There we go...room to breathe. Now then...:
I didn't know we had that many members who are interested in becoming postsecondary educators? To start such a school I think we would need at the bare minimum of faculty:
An English Professor
A Mathematics Professor
A Science Professor
A Social Sciences Professor(someone who can do history, psych, etc until the school grows)
A Religion Professor
Some of these cold also hold administrative offices. You would also need a few staff members. Make up a two year curriculum for an AA and an AS.
What do you think Peter?
I think it sounds like the beginnings of a good idea! Whether something like this happens in 5, 10, or 20 years, it's good to discuss the prospects of it happening at all.
As for an Orthodox High School- this would be much easier to put together. Having worked in a boarding school for the past year, I've become interested in the prospects of an Orthodox boarding school where students study and live together with the faculty. This type of living really fosters a sense of community and communal responsibility. For this type of school(or any kind of Orthodox school for that matter) to take off we'd need take a few things into account:
-We'd need academically qualified teachers who parents can trust. Preferably teachers who have teaching certification and Masters' degrees. After all, who is going to send their kids off to study with just anyone?
-A very concrete mission and academic plan to present to parents and prospective students.
-Recognition of the fact that many of our students would be preparing for colleges- colleges which require standardized testing to enter, look favorably upon Advanced Placement classes, and are increasingly looking for "interesting" students who are well versed in many disciplines. In addition to spiritual formation and the teaching of religion, I think an affective Orthodox school would have to stay away from that "insular" kind of mentality which you can see some places in the Orthodox world. The school should be ready to prepare students for the workings of secular schools and institutions, while never losing a spiritual focus.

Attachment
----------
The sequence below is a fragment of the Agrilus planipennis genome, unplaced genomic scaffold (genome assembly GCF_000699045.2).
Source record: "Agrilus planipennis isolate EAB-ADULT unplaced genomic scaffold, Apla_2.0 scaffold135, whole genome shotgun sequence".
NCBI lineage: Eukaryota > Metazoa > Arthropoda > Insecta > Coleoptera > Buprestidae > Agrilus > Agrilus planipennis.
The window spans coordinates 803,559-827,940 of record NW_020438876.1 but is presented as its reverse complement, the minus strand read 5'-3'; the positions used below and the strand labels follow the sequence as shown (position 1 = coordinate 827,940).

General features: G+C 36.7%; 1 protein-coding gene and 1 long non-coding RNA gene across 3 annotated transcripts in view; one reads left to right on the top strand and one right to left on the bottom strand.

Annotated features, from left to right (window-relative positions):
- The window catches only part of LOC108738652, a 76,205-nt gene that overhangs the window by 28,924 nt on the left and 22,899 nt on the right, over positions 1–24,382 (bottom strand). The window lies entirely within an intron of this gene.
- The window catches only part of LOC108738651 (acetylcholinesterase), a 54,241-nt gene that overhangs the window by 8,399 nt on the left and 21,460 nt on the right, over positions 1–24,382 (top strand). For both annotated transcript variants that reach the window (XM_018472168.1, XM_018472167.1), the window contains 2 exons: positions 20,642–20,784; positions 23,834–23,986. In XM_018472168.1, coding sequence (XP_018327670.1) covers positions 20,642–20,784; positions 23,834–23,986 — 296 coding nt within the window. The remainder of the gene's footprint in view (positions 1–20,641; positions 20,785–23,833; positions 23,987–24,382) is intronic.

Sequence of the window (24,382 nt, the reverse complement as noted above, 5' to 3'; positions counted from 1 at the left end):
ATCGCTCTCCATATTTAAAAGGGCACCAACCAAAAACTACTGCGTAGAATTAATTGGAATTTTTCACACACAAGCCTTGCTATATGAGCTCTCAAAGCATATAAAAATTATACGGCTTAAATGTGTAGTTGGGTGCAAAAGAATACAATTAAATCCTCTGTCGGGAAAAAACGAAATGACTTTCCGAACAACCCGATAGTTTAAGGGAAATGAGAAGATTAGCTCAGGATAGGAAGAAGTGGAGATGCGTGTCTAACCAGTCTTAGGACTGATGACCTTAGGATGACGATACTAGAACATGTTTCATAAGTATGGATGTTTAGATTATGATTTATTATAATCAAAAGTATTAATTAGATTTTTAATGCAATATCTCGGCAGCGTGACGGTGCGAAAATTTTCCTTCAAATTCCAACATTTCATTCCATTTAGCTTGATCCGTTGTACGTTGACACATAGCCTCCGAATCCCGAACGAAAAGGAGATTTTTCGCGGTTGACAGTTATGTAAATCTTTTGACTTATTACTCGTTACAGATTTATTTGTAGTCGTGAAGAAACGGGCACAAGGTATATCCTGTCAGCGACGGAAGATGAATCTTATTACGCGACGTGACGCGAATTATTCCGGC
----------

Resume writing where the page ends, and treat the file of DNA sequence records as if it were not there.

-Donors! Will the school be associated with a particular diocese? Where will the money come from? Do we try to organize under the Greeks just to make sure we have enough cash?
-Location. Starting an Orthodox school in Nebraska(no offense to Nebraskans) would probably not be the best idea. Where are the Orthodox people? Need to take that into account.
-Accreditation. How to work within the laws of the new school's state to make sure the kids graduate with real diplomas.
Just a couple of ideas, anyway.
Here's a link to a K-12 Orthodox school in San Francisco:http://www.stjohnsacademysf.org/
Here's a link, if interested to the school where I work:www.berkshireschool.org
I think writing something like the "overview" and statement of mission http://berkshireschool.org/admissions/overview/index.htm
,with an Orthodox emphasis of course, would be a good start.